A Commentary by John Stott

2 Thessalonians 3: Reflections on the authority of the apostles.

Paul has clarified the three distinct media which he has used in instructing the Thessalonians. First, he had taught them the apostolic *tradition (paradosis)* verbally, and they had received it from him (6; cf. 10 and 2:15). Secondly, he had set them an *example*, which they were to imitate (7-9; cf. 1Thess.1:6; cf. also 1 Cor.4:16; 11:1; Gal.4:12; Phil.3:17). Thirdly, he confirmed and elaborated his teaching by *letters* (14; cf.1 Thess.4:16), which he autographed personally (17) in order to distinguish them from forgeries (2:2). Thus it was by a combination of verbal teaching, visual example and written instruction that he directed the affairs of the Thessalonian church.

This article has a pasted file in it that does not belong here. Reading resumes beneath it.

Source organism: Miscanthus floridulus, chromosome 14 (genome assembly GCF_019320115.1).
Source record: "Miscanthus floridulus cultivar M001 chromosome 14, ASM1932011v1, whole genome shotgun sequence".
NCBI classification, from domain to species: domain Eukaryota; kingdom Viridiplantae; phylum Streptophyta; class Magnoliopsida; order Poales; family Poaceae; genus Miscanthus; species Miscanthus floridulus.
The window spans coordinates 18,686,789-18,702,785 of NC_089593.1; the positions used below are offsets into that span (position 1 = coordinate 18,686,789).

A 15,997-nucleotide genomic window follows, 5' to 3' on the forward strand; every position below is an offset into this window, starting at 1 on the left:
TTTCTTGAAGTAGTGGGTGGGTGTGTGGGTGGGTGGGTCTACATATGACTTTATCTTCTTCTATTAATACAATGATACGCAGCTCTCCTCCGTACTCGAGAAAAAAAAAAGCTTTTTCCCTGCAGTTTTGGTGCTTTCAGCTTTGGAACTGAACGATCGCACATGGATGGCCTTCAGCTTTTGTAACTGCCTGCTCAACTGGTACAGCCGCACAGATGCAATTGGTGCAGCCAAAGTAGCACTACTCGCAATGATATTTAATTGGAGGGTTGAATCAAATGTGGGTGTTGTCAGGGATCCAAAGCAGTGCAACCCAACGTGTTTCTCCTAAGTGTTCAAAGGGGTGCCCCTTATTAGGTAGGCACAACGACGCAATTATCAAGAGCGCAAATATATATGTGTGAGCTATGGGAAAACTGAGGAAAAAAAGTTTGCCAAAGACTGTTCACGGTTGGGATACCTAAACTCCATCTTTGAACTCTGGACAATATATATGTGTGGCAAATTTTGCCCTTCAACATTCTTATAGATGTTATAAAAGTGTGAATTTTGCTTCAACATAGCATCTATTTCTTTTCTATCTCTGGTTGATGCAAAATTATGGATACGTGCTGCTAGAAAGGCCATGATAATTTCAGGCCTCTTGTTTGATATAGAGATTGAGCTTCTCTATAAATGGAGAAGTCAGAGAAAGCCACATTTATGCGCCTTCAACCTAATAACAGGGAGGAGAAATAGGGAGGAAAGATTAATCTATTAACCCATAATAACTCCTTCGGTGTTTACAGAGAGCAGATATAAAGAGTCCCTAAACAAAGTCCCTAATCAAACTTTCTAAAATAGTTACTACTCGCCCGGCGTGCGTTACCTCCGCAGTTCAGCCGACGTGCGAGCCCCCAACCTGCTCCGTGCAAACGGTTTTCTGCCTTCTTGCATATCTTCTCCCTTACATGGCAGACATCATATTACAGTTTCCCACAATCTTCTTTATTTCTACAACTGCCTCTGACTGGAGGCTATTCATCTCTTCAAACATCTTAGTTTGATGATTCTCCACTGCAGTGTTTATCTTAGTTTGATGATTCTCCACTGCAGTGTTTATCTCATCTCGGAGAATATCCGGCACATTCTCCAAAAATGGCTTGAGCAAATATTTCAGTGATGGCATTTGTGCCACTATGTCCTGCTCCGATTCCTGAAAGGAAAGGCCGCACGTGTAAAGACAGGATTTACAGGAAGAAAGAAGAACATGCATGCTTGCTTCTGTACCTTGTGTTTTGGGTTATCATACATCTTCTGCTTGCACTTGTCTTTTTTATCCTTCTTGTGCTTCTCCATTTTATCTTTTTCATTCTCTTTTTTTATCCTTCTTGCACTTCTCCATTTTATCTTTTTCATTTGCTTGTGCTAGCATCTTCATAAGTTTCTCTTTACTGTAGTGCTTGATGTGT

We have already noted that five times Paul resorts to the language of ‘command’ and ‘obedience’. Moreover, these five verses may be divided into two categories according to whether he is addressing the obedient majority (‘you’) or the disobedient minority (‘them’). He begins by saying in effect ‘we command you and are confident of your obedience’ (4, 6, 10), and then adds ‘we also command them [sc. the idlers] and tell you what to do in case of their continued disobedience’ (12,14). Further, in issuing these instructions Paul dares to claim that his authority in teaching and commanding is the authority of the Lord Jesus himself. This is plain beyond question in what he writes to both the majority and the minority groups. To the former he says ‘In the name of the Lord Jesus Christ we command you’ (6) and to the latter ‘Such people we command and urge in the Lord Jesus Christ’ (12). It is also clear in his opening expression of confidence from its combination of noun and pronouns: ‘*We* have confidence in *the Lord* that *you* are doing and will continue to do the things *we* command’ (4). It is truly astonishing that he says he is trusting the Lord Jesus to ensure that the Thessalonians will obey him. By these ‘blunt commands…he appears to canonize his own doctrine and writings’.